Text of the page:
GRADY COUNTY, Okla. - A Grady County jury returned one of the largest wrongful death verdicts in state history last week in the case of an Oklahoma woman who died in a Murray County house fire in 2013.
On March 24, 2013, Kylie Andrews, 19, died when a rental home caught fire while she and four others were sleeping around 6 a.m.
Andrews and one other person, Jess Horstman, 19, were unable to escape the fire. The home did not have a smoke detector.
Tyler Brown, who was able to escape the blaze, testified during the trial that there was no early warning.
Andrews' family claimed that the property was unsafe because it lacked a smoke detector.
Curtis Ozment, a fire investigator with nearly 40 years of experience, testified that Andrews' death was "senseless," and the landlord's failure to provide a smoke detector demonstrated "reckless disregard for human life."
Representatives for the landlord denied any responsibility for the fire claiming the home had a smoke detector, but the tenant removed it. They also blamed the occupants of the home claiming they were partying and drinking the night before.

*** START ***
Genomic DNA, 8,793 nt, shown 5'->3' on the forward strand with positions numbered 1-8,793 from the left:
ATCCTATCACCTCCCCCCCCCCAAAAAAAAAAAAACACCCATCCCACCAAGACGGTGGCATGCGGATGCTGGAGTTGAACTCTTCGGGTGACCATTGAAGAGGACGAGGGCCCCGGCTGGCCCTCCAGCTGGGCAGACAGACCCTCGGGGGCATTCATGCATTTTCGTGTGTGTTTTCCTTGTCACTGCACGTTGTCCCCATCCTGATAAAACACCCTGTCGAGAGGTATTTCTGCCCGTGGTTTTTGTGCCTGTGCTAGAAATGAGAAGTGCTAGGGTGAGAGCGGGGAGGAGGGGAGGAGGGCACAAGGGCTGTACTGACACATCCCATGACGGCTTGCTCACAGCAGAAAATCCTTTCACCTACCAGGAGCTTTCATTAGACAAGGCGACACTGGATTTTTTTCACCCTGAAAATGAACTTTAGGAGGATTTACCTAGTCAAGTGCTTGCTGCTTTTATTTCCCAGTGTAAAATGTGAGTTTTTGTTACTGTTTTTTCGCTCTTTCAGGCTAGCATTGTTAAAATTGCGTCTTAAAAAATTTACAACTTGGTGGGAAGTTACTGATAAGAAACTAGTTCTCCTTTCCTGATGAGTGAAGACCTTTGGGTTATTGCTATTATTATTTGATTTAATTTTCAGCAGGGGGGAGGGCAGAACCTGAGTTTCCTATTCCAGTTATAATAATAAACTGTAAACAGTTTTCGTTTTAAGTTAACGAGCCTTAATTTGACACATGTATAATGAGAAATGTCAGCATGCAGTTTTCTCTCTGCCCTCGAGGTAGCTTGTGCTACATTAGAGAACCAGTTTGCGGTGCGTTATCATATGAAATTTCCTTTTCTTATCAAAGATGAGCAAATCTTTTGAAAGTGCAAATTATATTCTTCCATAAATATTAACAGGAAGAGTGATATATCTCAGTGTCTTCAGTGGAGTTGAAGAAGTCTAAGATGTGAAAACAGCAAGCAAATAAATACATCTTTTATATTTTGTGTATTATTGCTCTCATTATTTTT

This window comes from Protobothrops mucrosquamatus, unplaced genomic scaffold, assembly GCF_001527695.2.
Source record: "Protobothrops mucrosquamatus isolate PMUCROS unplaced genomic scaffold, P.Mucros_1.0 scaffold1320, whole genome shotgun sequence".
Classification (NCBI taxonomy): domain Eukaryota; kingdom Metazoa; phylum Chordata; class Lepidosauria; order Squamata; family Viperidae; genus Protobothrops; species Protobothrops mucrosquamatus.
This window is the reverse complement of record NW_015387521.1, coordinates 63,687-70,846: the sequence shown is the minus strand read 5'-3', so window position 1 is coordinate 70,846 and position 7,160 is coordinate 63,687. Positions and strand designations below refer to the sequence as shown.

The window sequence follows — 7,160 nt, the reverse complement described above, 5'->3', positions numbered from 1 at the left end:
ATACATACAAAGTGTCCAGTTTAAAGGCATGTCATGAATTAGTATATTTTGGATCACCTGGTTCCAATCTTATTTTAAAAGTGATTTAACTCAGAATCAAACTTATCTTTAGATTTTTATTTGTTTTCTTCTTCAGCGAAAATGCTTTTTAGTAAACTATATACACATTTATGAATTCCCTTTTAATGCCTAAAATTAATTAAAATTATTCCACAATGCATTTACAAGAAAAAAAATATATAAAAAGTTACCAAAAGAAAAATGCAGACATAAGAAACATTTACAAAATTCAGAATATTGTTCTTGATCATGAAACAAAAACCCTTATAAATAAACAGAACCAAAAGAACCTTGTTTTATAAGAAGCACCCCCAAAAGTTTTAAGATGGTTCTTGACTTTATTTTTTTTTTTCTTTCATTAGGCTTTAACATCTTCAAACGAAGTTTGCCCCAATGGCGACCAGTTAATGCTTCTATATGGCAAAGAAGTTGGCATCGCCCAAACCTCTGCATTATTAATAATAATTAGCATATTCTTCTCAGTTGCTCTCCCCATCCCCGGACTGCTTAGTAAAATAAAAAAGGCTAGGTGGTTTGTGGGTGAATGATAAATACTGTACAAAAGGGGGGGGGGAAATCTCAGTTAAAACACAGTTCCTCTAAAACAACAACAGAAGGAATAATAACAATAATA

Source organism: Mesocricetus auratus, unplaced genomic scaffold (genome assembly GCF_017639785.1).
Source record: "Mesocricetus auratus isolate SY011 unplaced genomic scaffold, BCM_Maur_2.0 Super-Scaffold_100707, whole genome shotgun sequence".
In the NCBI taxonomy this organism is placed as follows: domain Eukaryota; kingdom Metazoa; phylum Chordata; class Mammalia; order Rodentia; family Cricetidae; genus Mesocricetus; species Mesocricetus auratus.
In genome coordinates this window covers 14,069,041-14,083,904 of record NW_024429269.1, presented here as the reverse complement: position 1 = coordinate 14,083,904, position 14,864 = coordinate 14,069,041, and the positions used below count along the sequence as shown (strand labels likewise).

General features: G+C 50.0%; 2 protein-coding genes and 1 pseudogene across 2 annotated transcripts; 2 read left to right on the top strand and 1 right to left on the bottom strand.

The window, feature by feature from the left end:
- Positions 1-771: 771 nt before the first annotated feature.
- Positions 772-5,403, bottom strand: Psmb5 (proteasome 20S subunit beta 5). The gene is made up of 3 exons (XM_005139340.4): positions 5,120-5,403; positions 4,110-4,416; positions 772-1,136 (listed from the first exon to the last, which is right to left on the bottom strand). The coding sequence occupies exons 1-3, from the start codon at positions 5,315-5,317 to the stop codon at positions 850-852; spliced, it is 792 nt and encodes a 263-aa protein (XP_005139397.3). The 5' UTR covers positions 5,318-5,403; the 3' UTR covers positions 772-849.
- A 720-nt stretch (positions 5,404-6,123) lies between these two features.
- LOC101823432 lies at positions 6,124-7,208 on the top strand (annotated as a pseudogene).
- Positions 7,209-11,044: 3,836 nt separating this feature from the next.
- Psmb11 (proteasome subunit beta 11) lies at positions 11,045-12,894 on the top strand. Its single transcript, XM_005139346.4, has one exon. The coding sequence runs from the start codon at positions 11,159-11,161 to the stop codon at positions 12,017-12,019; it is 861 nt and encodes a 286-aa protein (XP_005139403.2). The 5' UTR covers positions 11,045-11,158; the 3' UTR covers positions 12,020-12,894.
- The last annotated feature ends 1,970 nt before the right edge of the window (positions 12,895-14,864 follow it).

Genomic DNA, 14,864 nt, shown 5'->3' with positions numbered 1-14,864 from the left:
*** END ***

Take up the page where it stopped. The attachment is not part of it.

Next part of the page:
The jury unanimously found in the plaintiff's favor, and awarded $5 million in compensatory damages and another $3.5 million in punitive damages because the landlord acted in reckless disregard for the victim's rights.
Jeannine White, Andrews' mother, said she hopes the verdict will send a message to landlords that basic fire safety is not optional.
“A simple, low-cost smoke detector would have saved my daughter’s life,” White said. “This case was never about the money. It was about saving lives and making sure no one else suffers the type of devastating pain that my family experiences every day. The verdict warmed our hearts and gave us a degree of closure.”